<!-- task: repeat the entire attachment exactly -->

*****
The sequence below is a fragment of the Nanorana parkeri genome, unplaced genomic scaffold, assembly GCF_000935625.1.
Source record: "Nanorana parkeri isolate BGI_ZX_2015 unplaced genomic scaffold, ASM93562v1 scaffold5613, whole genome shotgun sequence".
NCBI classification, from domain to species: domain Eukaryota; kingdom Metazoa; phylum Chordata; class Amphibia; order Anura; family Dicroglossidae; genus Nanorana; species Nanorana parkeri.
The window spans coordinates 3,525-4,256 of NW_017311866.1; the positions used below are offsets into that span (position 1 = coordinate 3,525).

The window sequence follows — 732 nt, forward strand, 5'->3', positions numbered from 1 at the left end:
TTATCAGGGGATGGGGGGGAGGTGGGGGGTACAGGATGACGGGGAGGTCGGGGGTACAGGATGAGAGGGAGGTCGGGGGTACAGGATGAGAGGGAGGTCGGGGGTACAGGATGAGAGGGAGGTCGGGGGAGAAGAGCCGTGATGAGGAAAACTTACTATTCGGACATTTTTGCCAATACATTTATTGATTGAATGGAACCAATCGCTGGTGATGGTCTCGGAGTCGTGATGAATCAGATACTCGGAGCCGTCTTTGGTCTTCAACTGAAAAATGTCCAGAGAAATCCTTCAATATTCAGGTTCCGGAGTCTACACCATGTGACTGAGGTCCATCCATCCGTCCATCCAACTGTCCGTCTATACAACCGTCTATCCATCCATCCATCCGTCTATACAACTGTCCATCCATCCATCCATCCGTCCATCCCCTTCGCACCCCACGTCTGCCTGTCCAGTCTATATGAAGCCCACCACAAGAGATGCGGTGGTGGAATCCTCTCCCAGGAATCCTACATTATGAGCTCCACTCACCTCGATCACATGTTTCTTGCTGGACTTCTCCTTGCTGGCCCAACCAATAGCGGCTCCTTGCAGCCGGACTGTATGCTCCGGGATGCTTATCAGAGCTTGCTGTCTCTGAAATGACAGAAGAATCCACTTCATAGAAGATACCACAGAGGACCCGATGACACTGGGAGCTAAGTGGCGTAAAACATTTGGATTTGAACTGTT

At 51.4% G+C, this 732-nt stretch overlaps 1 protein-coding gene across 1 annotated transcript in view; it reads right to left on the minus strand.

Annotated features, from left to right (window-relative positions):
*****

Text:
The sequence below is a fragment of the Nanorana parkeri genome, unplaced genomic scaffold, assembly GCF_000935625.1.
Source record: "Nanorana parkeri isolate BGI_ZX_2015 unplaced genomic scaffold, ASM93562v1 scaffold5613, whole genome shotgun sequence".
NCBI classification, from domain to species: domain Eukaryota; kingdom Metazoa; phylum Chordata; class Amphibia; order Anura; family Dicroglossidae; genus Nanorana; species Nanorana parkeri.
The window spans coordinates 3,525-4,256 of NW_017311866.1; the positions used below are offsets into that span (position 1 = coordinate 3,525).

The window sequence follows — 732 nt, forward strand, 5'->3', positions numbered from 1 at the left end:
TTATCAGGGGATGGGGGGGAGGTGGGGGGTACAGGATGACGGGGAGGTCGGGGGTACAGGATGAGAGGGAGGTCGGGGGTACAGGATGAGAGGGAGGTCGGGGGTACAGGATGAGAGGGAGGTCGGGGGAGAAGAGCCGTGATGAGGAAAACTTACTATTCGGACATTTTTGCCAATACATTTATTGATTGAATGGAACCAATCGCTGGTGATGGTCTCGGAGTCGTGATGAATCAGATACTCGGAGCCGTCTTTGGTCTTCAACTGAAAAATGTCCAGAGAAATCCTTCAATATTCAGGTTCCGGAGTCTACACCATGTGACTGAGGTCCATCCATCCGTCCATCCAACTGTCCGTCTATACAACCGTCTATCCATCCATCCATCCGTCTATACAACTGTCCATCCATCCATCCATCCGTCCATCCCCTTCGCACCCCACGTCTGCCTGTCCAGTCTATATGAAGCCCACCACAAGAGATGCGGTGGTGGAATCCTCTCCCAGGAATCCTACATTATGAGCTCCACTCACCTCGATCACATGTTTCTTGCTGGACTTCTCCTTGCTGGCCCAACCAATAGCGGCTCCTTGCAGCCGGACTGTATGCTCCGGGATGCTTATCAGAGCTTGCTGTCTCTGAAATGACAGAAGAATCCACTTCATAGAAGATACCACAGAGGACCCGATGACACTGGGAGCTAAGTGGCGTAAAACATTTGGATTTGAACTGTT

At 51.4% G+C, this 732-nt stretch overlaps 1 protein-coding gene across 1 annotated transcript in view; it reads right to left on the minus strand.

Annotated features, from left to right (window-relative positions):